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Gone, Lost & Forgotten: Their Best = Illinois State

By Stephen Stonebraker 

I’ve been to the Bloomington/Normal area of Illinois twice in my life.  Both times I was there, it was for high school wrestling tournaments.  In both of my visits, there were groups of people with petitions for everyone to sign for wrestling to be reinstated at Illinois State.   It makes sense to me why the people of Bloomington want to see their once proud and successful team reinstated.  The redbirds won eight Interstate Intercollegiate Athletic Conference titles.  They finished in eighth place at the 1959 NAIA tournament and they finished in fourth at the 1967 NCAA Division II tournament.

The Redbirds had many successful wrestlers and today we take a look at a few of them.

115 lbs
Dave Eberhard

Dave Eberhard placed third at the 1967 NCAA Division II tournament as a junior.  This qualified him as a wildcard entrant for the NCAA DI tournament.

126 lbs
Chris Quigley

A graduate of Aurora East, Chris Quigley won a junior Olympic silver medal before coming to wrestle for the Redbirds.  He finished as the runner-up at the 1972 NCAA’s.  Post college he had a stint in semi-professional football playing for the Calumet City Raiders. He then coached high school wrestling in Illinois.

142 lbs
Kevin Bracken

A member of the final season, two time NCAA qualifier Kevin Bracken has been determined to reinstate wrestling at Illinois State ever since.  The St. Laurence high school state champ took fifth for the redbirds at the Midlands championships and won 127 matches during his career.  Post college, Bracken was an Olympian in 2000.

150 lbs
Dave Holler

The Hononegan high school state champ with a 95-28 record started his career off as a Saluki at Southern Illinois-Carbondale.  When SIU-C dropped their program he transferred to Illinois State and made an immediate impact by placing fifth at the NCAA championships in 1983 as a sophomore.  He didn’t do quite as well in 1984 as a junior but came back strong his senior season in 1985 winning a Cliff Keen Las Vegas title & once again finishing in fifth place at the NCAA’s.   Post college, Holler became a successful referee.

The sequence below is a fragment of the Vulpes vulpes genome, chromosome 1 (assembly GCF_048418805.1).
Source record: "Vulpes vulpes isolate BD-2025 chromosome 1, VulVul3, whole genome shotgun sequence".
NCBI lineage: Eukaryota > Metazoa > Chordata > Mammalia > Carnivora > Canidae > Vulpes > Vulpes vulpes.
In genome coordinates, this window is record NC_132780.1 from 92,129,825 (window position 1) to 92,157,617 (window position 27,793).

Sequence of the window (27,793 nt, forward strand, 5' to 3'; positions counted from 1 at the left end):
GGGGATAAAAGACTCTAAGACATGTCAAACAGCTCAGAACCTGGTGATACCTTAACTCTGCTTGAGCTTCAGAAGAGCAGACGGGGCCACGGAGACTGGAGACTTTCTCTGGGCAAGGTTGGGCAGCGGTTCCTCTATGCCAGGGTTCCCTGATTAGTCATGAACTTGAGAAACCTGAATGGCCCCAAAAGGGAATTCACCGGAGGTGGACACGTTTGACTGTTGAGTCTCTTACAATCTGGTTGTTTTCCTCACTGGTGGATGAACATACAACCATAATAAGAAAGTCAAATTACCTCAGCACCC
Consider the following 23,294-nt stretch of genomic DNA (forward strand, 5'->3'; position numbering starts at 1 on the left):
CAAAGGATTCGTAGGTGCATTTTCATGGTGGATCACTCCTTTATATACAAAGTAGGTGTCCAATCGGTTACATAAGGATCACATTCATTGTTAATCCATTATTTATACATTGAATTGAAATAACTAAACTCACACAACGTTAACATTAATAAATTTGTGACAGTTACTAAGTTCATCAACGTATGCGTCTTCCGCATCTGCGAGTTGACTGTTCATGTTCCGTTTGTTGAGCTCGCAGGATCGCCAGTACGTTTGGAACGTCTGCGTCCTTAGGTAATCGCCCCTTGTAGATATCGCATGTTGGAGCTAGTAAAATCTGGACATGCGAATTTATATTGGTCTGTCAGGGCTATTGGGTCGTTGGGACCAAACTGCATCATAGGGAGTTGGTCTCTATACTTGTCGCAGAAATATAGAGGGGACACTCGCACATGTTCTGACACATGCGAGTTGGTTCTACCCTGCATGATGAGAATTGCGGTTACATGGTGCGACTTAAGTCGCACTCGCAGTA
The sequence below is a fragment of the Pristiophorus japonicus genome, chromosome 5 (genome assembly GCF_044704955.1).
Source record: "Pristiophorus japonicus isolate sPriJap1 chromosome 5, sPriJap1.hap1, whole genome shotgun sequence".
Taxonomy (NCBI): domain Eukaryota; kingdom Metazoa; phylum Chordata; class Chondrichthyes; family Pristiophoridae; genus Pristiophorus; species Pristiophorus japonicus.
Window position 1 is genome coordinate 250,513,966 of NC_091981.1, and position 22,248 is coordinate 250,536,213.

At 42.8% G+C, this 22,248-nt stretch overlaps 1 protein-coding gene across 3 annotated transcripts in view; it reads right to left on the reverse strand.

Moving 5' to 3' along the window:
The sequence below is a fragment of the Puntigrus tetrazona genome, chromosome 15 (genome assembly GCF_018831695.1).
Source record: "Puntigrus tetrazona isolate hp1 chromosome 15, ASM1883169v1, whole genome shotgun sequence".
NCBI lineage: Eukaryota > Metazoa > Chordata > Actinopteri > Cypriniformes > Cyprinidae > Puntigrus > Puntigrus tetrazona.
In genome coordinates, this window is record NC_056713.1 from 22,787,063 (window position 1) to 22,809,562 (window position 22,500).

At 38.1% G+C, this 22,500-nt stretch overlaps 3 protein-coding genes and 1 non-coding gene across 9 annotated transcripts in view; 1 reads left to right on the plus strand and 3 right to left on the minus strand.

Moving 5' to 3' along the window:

167 & 177 lbs
Eric Bates

A University High School graduate who finished with a 93-18 career record placing third at the 1968 Illinois State tournament after winning at title in 1967, Eric Bates had an outstanding career for the Redbirds.  In his freshman and sophomore years, Illinois State was a Division II team. He placed sixth in 1969 & won a DII title in 1970.  For his junior and senior seasons, the Redbirds moved up to Division I status.  This did not phase Bates at all as he finished in fifth place at the 1971 NCAA’s and in sixth at the 1972 NCAA’s.  His career for Illinois State stood at 94-14.

167 lbs
Curt Sexton

A three time Interstate Intercollegiate Athletic Conference champion, Curt Sexton was third in the 1967 NCAA Division II tournament and second in the 1968.  He also placed fourth at the Midlands championships.  Post College, Sexton moved to Oregon where he coached both wrestling and Soccer at Churchill High School.

Willie Williams

With a name that sounds more like a main character in a television series, Willie Williams came to Illinois State from Bloom Township high school.  He had an outstanding career for the redbirds taking runner-up honors as a sophomore at the 1965 NAIA tournament.  When Illinois State transitioned into NCAA Division II, Williams won a DII championship as a senior in 1967, also placing fifth at the NCAA Division I tournament.  In these years, he also placed third twice at the Midlands.

Post college, he was an alternate on both the 1972 and 1976 Olympic teams.  He then went on to coach at Hillcrest high school where in every year he qualified at least one wrestler for the state championships.

167 & 177 lbs
Wally Hess

A very successful career for the Redbirds, Wally Hess placed fourth at the 1958 NAIA tournament before winning an NAIA title in 1959.

As you can tell with this small history, Illinois State at one time had a great wrestling program. It’s no wonder why Kevin Bracken is so hellbent on its reinstatement.

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